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Battery Switch

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Slow power drain on car batteries happen, even if the vehicle isn't running. Some car devices may be automatically turned on or left activated, and these may eat away at the battery's depleting energy. For all you know, you may be losing those cranking amps while parked for a long while. Good thing there's a battery cut off switch. By interrupting the flow of current running from the battery to the starter solenoid and alternator, this battery switch can stop power drain and maximize the use of your car's battery.

By disconnecting the battery to the electrical system, and the devices that run off it, this kill switch can also make it difficult, if not impossible, for bandits to crank the engine and drive off with the stolen vehicle. Some disconnect switches may even come with keys to prevent tampering.

Here's how you can mount this car battery switch:

Step 1: Unhook the negative battery cable from the battery. Using a box wrench, loosen the terminal's lock bolt and remove this from the battery post.

Step 2: Set the cut off switch near the car driver's seat. The switch comes in various designs (read the manufacturer label for instructions and specs of the switch). You may have to drill holes through the dashboard for screws that will secure the switch frame or for the screw-on plate. After unscrewing and detaching the plate, you have to drill a hole that's the same measurement as the front of the switch. Guide the switch through the backside's hole. After this, you can now screw on the disconnected faceplate. What will secure the battery switch in this case is pressure from the plate.

Step 3: Pull out the locknuts from the two posts, which are found on the switch's rear portion. Use a box wrench to carefully remove the nuts.

Step 4: Use a 2-gauge wire if the length between the battery switch and the battery's positive terminal is more than 8 feet. If it's less than this length, a 4-gauge wire should be used. Measure out the distance between the switch and terminal to find out which wire to use. You then have to trim the wire to the right length using cutters on the electrician's pliers. The ring terminals should be crimped on each end. Next thing you have to do is make sure that the ring terminal has a compatible size with the wire's gauge. The ring should be able to fit over the switch post and the battery.

Step 5: Disconnect the positive cable and starter solenoid from the battery. The locknuts must be loosened at each end before you detach the cable from the posts. You can locate the starter solenoid by tracing the cable from the battery.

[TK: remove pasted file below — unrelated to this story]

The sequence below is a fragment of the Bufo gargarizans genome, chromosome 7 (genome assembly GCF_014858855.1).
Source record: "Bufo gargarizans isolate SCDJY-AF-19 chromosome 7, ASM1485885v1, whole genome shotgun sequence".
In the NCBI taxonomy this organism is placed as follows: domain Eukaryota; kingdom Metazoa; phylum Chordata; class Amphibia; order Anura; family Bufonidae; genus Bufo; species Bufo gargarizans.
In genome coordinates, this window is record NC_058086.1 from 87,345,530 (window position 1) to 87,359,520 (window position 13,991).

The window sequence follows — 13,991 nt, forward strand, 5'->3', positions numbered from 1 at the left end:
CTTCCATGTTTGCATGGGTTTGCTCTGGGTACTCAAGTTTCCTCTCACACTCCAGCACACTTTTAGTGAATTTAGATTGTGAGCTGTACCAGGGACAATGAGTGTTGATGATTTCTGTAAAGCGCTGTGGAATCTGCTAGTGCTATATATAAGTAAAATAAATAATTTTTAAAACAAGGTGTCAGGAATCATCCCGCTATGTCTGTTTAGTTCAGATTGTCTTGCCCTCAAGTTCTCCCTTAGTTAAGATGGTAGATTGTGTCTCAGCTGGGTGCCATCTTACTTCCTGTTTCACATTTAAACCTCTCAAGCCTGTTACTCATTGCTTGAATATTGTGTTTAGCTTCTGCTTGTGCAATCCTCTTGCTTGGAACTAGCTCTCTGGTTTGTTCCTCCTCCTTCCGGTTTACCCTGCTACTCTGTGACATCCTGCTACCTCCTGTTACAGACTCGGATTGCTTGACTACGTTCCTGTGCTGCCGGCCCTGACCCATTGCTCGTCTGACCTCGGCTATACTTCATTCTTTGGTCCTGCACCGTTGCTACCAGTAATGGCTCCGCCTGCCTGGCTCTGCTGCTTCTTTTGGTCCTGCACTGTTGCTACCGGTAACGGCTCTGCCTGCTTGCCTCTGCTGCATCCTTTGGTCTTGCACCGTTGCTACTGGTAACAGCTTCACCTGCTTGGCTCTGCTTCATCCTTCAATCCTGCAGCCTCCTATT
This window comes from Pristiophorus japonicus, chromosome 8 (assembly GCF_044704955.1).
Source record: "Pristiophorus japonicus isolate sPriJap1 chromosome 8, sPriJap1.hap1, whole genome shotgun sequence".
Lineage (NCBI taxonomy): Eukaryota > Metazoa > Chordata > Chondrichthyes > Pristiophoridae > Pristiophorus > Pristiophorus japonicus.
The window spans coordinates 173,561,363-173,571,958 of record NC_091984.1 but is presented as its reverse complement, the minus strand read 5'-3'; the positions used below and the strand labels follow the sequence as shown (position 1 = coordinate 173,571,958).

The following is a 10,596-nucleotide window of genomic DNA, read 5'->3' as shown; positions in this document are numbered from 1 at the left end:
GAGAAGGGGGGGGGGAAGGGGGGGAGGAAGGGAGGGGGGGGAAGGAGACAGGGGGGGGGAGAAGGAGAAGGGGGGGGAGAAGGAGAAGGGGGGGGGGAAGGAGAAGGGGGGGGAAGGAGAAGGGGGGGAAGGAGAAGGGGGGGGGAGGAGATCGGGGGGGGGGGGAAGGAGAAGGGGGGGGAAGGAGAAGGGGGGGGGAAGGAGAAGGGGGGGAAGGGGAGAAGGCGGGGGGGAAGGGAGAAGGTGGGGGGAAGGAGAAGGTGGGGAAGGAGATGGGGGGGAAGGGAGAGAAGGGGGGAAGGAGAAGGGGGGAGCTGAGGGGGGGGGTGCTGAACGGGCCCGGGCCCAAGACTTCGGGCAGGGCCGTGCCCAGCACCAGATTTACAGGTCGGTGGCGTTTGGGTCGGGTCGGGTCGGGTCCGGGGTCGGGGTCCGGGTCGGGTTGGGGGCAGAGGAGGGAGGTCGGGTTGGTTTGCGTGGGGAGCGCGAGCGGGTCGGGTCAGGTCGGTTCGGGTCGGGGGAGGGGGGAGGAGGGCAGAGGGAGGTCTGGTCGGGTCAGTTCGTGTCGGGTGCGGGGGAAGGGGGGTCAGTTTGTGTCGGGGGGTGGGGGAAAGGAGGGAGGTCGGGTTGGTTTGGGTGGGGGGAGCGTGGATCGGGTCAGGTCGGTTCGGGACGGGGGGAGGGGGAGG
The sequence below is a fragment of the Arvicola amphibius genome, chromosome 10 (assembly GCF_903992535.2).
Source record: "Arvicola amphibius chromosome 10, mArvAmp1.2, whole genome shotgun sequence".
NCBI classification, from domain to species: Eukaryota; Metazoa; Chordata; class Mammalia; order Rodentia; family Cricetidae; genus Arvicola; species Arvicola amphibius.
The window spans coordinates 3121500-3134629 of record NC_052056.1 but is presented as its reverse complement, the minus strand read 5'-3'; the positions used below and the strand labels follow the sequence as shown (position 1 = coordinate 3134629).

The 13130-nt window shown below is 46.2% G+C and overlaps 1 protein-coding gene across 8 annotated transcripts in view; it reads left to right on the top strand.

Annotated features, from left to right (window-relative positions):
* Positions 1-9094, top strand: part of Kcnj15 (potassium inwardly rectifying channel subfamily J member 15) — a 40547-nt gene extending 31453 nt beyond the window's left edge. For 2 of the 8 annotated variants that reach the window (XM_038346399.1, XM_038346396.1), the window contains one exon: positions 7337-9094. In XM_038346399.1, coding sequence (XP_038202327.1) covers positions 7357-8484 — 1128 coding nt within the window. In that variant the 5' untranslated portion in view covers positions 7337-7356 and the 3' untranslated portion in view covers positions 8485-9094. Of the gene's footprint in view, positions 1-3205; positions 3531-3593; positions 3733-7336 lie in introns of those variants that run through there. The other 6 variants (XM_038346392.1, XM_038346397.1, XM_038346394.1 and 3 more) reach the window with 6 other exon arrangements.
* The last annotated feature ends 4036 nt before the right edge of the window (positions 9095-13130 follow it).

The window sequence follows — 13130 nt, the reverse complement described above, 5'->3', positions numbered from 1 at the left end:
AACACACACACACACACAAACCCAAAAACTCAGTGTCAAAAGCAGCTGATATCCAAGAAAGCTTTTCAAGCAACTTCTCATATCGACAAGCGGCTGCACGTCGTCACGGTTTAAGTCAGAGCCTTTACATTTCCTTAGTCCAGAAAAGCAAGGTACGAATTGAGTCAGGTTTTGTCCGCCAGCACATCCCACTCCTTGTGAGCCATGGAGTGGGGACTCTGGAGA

Step 6: Hook up one of the wires to the battery's positive post and secure this with the locknut. The other end should go to the cutoff switch's post. Don't lock this with the nut just yet.

Step 7: Disengage the wire that's linking the alternator and starter solenoid. Do this only at the solenoid's end. You have to measure out the wire to see if this will go from the alternator to the cut off switch's post, where the positive cable is connected. If not, then you also have to disengage the end that's linked to the alternator. Use a 14-gauge wire with the correct length, with ring terminals on each end, to change the wire. After this, you can reconnect the alternator to one end. You can now attach the alternator to the battery switch post, held in place with the locknut.

Step 8: Interlace an in-line fuse (200 amps) in the center of the wire. The wire should then be trimmed. Make a 1/4-inch insulation of the two ends by stripping. Attach these to the fuse. (Note: You have to check the instructions or labels on how the in-line fuse should be used.)

Step 9: Attach the second post of the battery switch to the starter solenoid. (Note: The second post is the one that's far from the battery.) Before you can connect them, you first have to do some measuring, cutting, and crimping of the ring terminal's ends of a 2- or 4-gauge wire. To lock the wire in place, you have to tighten the locknuts.

Step 10: Reattach the negative battery cable to the battery and seal this with the locknut.

Test the battery switch. Use the manufacturer instructions as a guide for using it.

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